Scott: I love foreseeing a professional and they are working through it. If half of them do not have insurance, you cannot go to the library and look up how to feel you to look up how to feel better. There are a lot of people in the recovery community who are not able to go to meetings anymore and I see him on the Zoom meetings and I have a colleague who is a psychiatrist and he lost four of his friends. Locally in San Diego in the last six months to suicide because in their business, you know, the hopeless helper business, when you cannot help people anymore, it is like a bad drain. It just clogs up and backs up.
John: So it is incredible the relieving our veterans who have protected all of us in our comforts in this great country that we live in, will leaving them behind that where they should be put almost in front of the line. Just incredible to me that I am going to, I want to actually…
Scott: I did not even know if we are, there just not something they are being ignored. I think the people just assumed that they know what to do and they do not.
Scott: When you are in a level of the pressure anxiety, you are not making smart decisions. When I talked with families, they have kid may go, “Oh, they wanted this, they wanted that.” I said, “Look, your child does not get a vote right now. They can vote about their next steps once we get the anesthesia removed and they are stabilized, but right now, if your kids telling you, they do not need to go to treatment and you tell me you just found 15 pills in their room yesterday and you found 20 the week before, they do not get a vote.” I mean, if they get to be involved with the conversation, I do not mean, it is more metaphorically. Meaning, listen to what they have to say, but let us do not let them dictate to you as a parent, what they are going to do next. Especially, it is like this. If your neighbor’s house is on fire.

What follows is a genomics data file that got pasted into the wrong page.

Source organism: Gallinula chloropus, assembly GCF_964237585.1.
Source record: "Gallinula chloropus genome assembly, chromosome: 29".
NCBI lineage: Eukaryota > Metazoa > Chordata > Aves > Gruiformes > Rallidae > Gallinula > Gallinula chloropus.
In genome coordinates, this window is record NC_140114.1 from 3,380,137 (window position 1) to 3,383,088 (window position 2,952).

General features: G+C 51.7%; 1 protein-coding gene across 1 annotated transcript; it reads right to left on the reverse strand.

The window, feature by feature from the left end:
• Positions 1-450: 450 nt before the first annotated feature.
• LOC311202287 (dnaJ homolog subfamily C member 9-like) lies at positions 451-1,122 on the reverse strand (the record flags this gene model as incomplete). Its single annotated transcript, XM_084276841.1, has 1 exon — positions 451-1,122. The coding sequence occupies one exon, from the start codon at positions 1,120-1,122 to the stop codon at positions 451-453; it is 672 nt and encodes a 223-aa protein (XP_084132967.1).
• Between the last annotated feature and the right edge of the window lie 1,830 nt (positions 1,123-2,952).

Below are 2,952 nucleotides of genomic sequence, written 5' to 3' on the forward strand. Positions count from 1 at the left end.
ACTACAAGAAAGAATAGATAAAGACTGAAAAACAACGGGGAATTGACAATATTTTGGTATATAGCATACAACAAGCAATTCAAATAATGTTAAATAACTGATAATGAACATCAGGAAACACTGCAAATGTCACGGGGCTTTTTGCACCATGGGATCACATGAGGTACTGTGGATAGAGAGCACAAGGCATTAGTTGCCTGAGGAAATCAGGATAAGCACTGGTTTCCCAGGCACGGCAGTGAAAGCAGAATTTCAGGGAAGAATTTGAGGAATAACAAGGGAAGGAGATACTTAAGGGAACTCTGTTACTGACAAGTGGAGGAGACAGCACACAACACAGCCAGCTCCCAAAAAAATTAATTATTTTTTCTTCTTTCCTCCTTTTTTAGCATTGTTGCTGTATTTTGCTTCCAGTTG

Scott: You would not change the channel. Honey, it is too cold to go out. You are going to make a phone call. You are going to call 911, you are going to throw a rock through their window. You just cannot and you know, this disease of addiction is really similar people are afraid, they do not know what to do. That is where the crisis coaching piece came in. So to answer that question, I just wanted people to know, I am not just the life coach and I have a real specific and I help people with behavioral issues. I helped this really nice lady. She calls me two years ago. She says my neighbor will not stop emailing and she is 87 years old. She saw me in one of the wish time’s articles. She goes, “Can you help me?” I said, “Well, tell me what is going on.” “He emails me. I email him back. He just bothers me, when we walk out to trash once a week. I see him and he will not stop emailing me” I said, “Are you respond to his email?” She said, “Yes.” I said, “You know, you do not have to.” She said, “What?” I said, “Stop responding to his emails.” She calls me in a week and she said, “Oh, my God Scott, it worked.”
Now, we are friends again. There you go. You know, just what I can do that is different than say some people. Well, I am not the family. I am a neutral party. I am like Switzerland. I am the escrow officer. I am the one in the middle. My dog in the race is simply helping the family. It is not many experts that really do that. There is usually a therapist for that one and a therapist for this one or that one goes over here, but I try to get the whole family of coalesce. California what? Fifty-four percent of the families have been– their relationships have ended up in divorce and a lot of them are better. So it is really hard to kind of get parents aligned what to do next with young child.